Temporary protection also provides crucial benefits to states hosting mass flows. Temporary protection can be implemented as a group protection hence; it does not require individual refugee status determination. For example, all Syrians, Palestinian refugees, and stateless persons living in Syria as a group qualify for temporary protection in Turkey though; their individual asylum claims will not be processed until the temporary protection regime ends. Temporary protection offers protection beneficiaries a more limited category of rights compared to the rights of refugees secured under the 1951 Convention. For instance, under Turkish law Syrians are entitled to information and advice on the temporary protection regime in their own language, free access to emergency health care and a temporary right to stay in Turkey. Syrians in Turkey also have right not to be detained for the sole reason of irregular entry, right to access to family unification mechanisms, legal aid and free access to translation services, rehabilitation and other health services. Despite this, the Turkish law does not provide an explicit and unlimited right to work, access to social security, and social assistance for Syrians. Mindful of the limits of states’ freedom to regulate rights of temporary protection beneficiaries which stem from international and human rights law, the fact that temporary protection gives an option to states not to provide the full set of refugee rights in accord with the Refugee Convention, it lightens the burden of host states, especially first asylum states, that could be overwhelmed by large scale influx.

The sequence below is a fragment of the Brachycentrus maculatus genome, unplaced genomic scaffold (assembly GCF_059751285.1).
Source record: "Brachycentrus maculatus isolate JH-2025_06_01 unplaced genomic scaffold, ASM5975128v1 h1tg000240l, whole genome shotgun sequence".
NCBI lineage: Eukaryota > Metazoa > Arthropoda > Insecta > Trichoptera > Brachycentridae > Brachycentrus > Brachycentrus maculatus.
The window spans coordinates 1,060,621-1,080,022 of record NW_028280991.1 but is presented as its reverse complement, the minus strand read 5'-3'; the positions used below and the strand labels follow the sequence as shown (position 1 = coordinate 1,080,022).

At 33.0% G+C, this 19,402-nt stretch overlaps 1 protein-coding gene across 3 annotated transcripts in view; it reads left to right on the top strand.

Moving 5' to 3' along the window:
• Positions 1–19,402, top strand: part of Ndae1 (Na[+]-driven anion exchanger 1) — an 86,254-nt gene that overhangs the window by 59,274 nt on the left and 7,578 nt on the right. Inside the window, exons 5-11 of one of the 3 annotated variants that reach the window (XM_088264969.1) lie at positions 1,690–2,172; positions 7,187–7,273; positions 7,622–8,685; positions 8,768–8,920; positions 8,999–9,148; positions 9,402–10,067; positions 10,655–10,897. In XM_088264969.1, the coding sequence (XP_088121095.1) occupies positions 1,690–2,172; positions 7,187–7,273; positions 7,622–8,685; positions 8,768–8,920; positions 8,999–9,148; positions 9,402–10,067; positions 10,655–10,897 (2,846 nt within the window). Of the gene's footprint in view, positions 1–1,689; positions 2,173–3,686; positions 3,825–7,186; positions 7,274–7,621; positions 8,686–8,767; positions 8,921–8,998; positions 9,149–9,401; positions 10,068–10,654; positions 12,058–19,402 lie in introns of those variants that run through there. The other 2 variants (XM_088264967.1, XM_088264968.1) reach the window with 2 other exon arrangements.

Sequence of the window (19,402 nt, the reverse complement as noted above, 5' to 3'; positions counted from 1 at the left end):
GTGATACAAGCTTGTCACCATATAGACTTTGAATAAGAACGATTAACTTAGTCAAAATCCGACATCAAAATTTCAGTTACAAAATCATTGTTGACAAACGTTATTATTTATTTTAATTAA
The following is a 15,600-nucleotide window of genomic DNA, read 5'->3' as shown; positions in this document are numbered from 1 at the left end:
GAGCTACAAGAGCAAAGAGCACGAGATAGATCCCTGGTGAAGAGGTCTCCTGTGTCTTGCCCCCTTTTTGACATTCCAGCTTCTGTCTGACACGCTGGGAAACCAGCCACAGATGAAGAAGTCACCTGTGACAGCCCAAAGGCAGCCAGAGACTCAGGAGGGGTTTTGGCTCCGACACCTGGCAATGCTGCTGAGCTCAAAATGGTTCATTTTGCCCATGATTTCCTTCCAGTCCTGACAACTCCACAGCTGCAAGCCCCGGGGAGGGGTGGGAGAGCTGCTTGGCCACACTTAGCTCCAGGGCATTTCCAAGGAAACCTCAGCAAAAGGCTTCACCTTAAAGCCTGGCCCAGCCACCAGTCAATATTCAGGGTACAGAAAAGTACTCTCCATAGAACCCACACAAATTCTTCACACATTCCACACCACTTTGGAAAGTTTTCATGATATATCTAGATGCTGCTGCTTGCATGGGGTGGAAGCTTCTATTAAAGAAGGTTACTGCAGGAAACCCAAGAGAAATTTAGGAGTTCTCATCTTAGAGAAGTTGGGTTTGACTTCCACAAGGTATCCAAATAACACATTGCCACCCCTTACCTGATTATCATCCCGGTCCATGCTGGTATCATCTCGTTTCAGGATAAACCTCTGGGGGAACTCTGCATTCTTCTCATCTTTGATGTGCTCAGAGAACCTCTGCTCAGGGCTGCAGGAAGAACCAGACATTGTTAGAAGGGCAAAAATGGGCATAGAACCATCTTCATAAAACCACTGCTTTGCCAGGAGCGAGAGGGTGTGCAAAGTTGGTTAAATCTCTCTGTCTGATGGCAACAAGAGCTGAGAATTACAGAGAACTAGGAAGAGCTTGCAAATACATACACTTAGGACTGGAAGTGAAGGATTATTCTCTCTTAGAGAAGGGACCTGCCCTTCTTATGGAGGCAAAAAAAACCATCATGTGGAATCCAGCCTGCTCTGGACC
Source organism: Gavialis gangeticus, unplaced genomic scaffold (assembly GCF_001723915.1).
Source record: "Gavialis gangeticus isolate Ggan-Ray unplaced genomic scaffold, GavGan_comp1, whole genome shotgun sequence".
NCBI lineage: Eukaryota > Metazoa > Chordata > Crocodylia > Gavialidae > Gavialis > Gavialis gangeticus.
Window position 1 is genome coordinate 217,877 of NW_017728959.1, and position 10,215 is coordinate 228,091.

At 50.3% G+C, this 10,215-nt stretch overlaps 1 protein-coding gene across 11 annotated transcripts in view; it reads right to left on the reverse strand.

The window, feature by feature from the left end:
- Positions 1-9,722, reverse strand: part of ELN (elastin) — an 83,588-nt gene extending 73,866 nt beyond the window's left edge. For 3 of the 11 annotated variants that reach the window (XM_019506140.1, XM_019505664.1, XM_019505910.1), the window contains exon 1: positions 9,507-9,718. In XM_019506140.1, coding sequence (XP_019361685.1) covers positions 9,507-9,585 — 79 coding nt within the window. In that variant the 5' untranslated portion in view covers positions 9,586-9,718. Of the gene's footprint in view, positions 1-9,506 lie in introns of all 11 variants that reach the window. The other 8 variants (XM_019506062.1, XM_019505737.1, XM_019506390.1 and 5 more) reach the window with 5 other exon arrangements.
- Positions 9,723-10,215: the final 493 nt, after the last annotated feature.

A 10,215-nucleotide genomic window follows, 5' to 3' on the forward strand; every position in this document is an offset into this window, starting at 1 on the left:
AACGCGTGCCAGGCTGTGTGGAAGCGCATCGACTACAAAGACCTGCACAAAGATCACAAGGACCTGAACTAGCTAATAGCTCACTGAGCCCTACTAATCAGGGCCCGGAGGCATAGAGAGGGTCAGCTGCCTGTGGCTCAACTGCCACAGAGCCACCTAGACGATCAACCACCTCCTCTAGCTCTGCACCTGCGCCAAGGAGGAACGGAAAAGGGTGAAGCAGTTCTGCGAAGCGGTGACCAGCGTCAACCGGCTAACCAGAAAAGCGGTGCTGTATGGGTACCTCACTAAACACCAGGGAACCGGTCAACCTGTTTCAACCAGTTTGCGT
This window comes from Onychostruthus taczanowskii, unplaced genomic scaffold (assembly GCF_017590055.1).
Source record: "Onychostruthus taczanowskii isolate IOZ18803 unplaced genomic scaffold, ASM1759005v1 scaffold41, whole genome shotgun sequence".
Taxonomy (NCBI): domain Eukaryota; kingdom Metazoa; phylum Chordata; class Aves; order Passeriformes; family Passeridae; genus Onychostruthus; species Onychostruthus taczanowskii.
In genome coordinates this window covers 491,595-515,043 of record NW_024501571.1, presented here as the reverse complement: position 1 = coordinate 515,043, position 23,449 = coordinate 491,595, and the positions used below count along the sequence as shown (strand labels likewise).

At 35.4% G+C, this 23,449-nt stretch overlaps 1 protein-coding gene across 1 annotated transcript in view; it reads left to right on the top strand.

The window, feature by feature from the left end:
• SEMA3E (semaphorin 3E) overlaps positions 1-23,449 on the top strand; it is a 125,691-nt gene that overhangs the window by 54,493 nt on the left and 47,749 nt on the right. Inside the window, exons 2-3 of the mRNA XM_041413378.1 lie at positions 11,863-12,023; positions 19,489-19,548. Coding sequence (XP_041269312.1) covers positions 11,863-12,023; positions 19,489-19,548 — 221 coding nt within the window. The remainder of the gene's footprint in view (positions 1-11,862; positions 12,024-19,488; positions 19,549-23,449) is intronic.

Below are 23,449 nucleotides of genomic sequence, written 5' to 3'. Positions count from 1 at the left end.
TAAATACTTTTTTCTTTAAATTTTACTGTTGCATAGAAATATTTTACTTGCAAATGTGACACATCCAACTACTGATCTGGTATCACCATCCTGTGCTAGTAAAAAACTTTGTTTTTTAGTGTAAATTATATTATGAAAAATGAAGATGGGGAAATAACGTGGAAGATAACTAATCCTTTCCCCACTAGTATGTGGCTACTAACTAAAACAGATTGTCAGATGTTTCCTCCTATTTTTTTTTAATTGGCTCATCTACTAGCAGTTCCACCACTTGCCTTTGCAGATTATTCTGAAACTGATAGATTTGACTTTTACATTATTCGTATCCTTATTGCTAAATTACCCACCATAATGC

Temporary protection continues for only a limited time and repatriation is the preferred durable solution following termination of temporary protection regimes. The preferred durable solution following termination of temporary protection regimes is repatriation. As temporary protection is a group protection, once temporary protection is terminated following elimination of the cause of flight, temporarily protected persons can be repatriated as a group and this facilitates the repatriation process for states. In addition to this, temporary protection regimes, due to their flexibility, can be used as a mean to implement burden sharing in mass influx situations. These features make temporary protection a practical and realistic protection option that states are actually willing to implement even now. The fact that more than 2.7 million Syrians in Turkey have been protected within a temporary protection regime proves that it is still a relevant protection framework. Despite this relevancy and the outlined benefits, the Council Directive 2001/55/EC of 20 July 2001 on Minimum Standards for Giving Temporary Protection (the Temporary protection directive), which formalised temporary protection on supranational level in 2001, has not been activated so far even though in 2015 more than one million refugees and migrants have arrived irregularly in Europe by sea. Instead of activating the Temporary protection directive, the EU has adopted various measures and policies to respond to the asylum crisis and these policies include the EU-Turkey Joint Action Plan and the controversial March 2016 EU-Turkey agreement.